Toronto Maple Leafs: What Will The Power Play Look Like In 2010-11?
Justin K. Aller/Getty Images
For the most part, the Maple Leafs featured the likes of Tomas Kaberle, Francois Beauchemin, and Ian White taking turns on the first power play unit on the back end, with Phil Kessel, Matt Stajan, Lee Stempniak, Niklas Hagman and Alexei Ponikarovsky getting the majority of power play time up front.
The 2010-11 season will see the Leafs employ a number of new faces on the power play. White, Stajan, Hagman, Ponikarovsky, and Stempniak have all moved on to other teams so they will not be returning, and with a final decision still not clear with regard to Kaberle’s future, it is tough to pencil him in at this point in time.
With training camp still a few weeks away it is tough to speculate on which line combinations the Maple Leafs will trot out on the power play, but there are a few options that seem to make sense.
Up front, the Leafs will likely employ a first line that includes Tyler Bozak or Nazem Kadri at centre, with Phil Kessel and Kris Versteeg flanking them.
Bozak (who has been asked to feed Kessel the puck, but who I believe could end up scoring a lot of goals) and Kadri (who can play sniper or set-up man) gives Wilson two very different, yet capable options on the power play. In Bozak, Wilson gets a player who isn’t afraid to go into the corners and is dangerous with the puck. Kadri could emerge as a perfect set-up man for both Kessel (a pure sniper) and Versteeg (who has 30-goal potential).
The fall back option would be to go with the enigmatic Mikhail Grabovski at centre, but with Nikolai Kulemin and Colby Armstrong likely penciled in to flank the second power play unit, Bozak and Kadri would seem to have the inside track.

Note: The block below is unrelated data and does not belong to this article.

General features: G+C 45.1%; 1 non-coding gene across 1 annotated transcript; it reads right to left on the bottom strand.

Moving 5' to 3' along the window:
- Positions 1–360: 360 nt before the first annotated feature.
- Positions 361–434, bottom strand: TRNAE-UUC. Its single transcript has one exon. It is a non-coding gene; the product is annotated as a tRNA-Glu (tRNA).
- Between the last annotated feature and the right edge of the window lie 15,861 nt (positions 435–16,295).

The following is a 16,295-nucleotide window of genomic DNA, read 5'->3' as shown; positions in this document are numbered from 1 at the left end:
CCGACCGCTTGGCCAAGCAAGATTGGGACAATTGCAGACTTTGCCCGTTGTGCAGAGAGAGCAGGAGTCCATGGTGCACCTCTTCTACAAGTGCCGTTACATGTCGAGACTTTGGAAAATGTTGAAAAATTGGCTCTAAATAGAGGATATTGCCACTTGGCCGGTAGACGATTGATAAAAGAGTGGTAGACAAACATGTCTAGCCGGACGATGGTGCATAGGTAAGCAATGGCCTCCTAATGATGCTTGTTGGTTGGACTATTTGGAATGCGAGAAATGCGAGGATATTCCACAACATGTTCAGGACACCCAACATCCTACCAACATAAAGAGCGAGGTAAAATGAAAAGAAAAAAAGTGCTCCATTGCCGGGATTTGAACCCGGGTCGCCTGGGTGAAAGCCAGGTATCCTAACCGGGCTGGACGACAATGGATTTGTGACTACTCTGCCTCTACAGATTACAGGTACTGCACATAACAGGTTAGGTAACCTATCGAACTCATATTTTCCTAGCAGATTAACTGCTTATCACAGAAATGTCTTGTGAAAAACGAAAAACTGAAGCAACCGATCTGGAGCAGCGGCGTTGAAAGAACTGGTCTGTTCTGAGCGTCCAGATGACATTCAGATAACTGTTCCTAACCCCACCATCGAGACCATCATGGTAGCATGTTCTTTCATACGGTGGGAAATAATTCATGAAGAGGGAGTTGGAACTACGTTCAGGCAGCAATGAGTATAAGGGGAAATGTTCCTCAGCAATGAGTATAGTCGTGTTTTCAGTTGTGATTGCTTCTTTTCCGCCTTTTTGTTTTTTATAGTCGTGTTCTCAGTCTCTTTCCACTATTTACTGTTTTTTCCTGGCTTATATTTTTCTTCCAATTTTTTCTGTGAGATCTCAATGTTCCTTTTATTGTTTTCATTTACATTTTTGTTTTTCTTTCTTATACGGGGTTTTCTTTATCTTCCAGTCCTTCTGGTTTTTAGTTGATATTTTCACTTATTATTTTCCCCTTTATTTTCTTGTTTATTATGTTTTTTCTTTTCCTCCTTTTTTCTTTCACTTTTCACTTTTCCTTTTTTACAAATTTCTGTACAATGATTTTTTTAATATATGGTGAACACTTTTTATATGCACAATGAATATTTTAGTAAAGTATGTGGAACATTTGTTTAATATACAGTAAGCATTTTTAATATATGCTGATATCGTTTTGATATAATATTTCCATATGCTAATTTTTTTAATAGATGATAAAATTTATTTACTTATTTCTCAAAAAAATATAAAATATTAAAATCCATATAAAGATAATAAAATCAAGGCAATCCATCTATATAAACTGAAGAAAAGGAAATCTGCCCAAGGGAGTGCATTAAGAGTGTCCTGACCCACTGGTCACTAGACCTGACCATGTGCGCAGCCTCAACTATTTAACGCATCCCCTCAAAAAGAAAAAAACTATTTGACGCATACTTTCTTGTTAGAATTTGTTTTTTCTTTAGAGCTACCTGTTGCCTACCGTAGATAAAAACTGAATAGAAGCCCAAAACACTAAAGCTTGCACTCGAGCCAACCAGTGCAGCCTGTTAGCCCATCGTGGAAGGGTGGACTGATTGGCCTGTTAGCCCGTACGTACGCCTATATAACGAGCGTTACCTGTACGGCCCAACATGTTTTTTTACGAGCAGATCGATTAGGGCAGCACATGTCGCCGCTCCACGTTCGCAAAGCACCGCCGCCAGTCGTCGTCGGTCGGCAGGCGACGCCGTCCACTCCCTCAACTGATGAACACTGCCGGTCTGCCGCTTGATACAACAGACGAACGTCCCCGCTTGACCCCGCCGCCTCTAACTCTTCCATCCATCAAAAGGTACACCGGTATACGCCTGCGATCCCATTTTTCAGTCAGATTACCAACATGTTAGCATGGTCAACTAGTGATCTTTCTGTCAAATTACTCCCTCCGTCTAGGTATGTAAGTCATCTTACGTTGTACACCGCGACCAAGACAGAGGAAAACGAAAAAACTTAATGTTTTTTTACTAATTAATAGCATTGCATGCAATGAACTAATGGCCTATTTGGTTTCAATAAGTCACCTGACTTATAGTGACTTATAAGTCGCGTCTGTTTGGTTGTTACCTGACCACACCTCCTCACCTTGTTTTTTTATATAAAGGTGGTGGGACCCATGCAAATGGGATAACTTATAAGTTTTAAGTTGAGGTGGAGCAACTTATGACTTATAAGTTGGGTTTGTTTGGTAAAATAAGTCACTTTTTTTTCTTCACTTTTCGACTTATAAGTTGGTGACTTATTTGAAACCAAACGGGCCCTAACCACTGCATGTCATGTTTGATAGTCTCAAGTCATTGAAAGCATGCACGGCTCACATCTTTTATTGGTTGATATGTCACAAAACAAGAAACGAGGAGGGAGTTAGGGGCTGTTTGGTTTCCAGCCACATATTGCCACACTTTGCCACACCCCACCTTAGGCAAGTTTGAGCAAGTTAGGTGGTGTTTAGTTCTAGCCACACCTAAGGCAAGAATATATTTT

Regardless of which players the Maple Leafs decide to employ on the power play, it looks as if, given the Leafs lack of size up front, that they will head into the 2010-11 season without a true big-body forward that can sit in front of opposing netminders in order to raise havoc and impede their view of the puck a la Dustin Byfuglien of the Atlanta Thrashers (formerly of the Chicago Blackhawks).
Colby Armstrong (6’2," 195 pounds) and Luca Caputi (6’2," 184 pounds) might get a shot at setting up in the crease on the power play, but, given their lack of size, would likely have a tough time keeping up with the big-bodied defensemen in the Eastern Conference (think Zdeno Chara, Tyler Myers, Chris Pronger, Colin White, Hal Gill, etc.).
With a big-body uncertain, the Leafs will likely need to employ a power play that features a lot of puck movement and the big shot.
On the backend, the big shot will come from the likes of Dion Phaneuf (who will need to shoot the puck more than the 87 times he did in 2009-10), Beauchemin (who led all Leafs’ defensemen with 170 shots in 2009-10) and, to a lesser degree, Carl “Uzi” Gunnarsson (who averaged over a shot per game last season and who I think may emerge as a legitimate PP threat this season).
With all this in mind, it is not out of the question that the Leafs first and second options on the power will look like this to start the season:
Kris Versteeg (LW)
Tyler Bozak or Nazem Kadri (C)
Phil Kessel (RW)
Dion Phaneuf (D)
Francois Beauchemin (D)*
*If Tomas Kaberle is not traded
Nikolai Kulemin (LW)
Mikhail Grabovski (C)
Colby Armstrong (RW)
Carl Gunnarsson (D)
Luke Schenn (D)
Of course, the power play units may emerge as something quite different if the likes of defensemen Mike Komisarek and/or Brett Lebda emerge as legitimate specialists, but I wouldn’t hold your breath on that one.
In 395 career NHL games Komisarek has never notched a power play marker while Lebda has lit the lamp a grand total of two times in 326 career NHL games.
The real competition will likely come from the forwards, where the likes of Versteeg (10 career power play goals), Armstrong (12 career power play markers), Kulemin (two career power play goals), Grabovski (eight career power play markers) and Bozak (two power play goals in 2009-10) will all have to earn their minutes and their rightful place on the power play.
One thing is for sure; given how poor the Leafs power play units were in 2009-10, it can’t get much worse, can it?
Got a Question you need answered? A unique article idea?
Until next time,
What is the duplicate article?
Why is this article offensive?
Where is this article plagiarized from?
Why is this article poorly edited?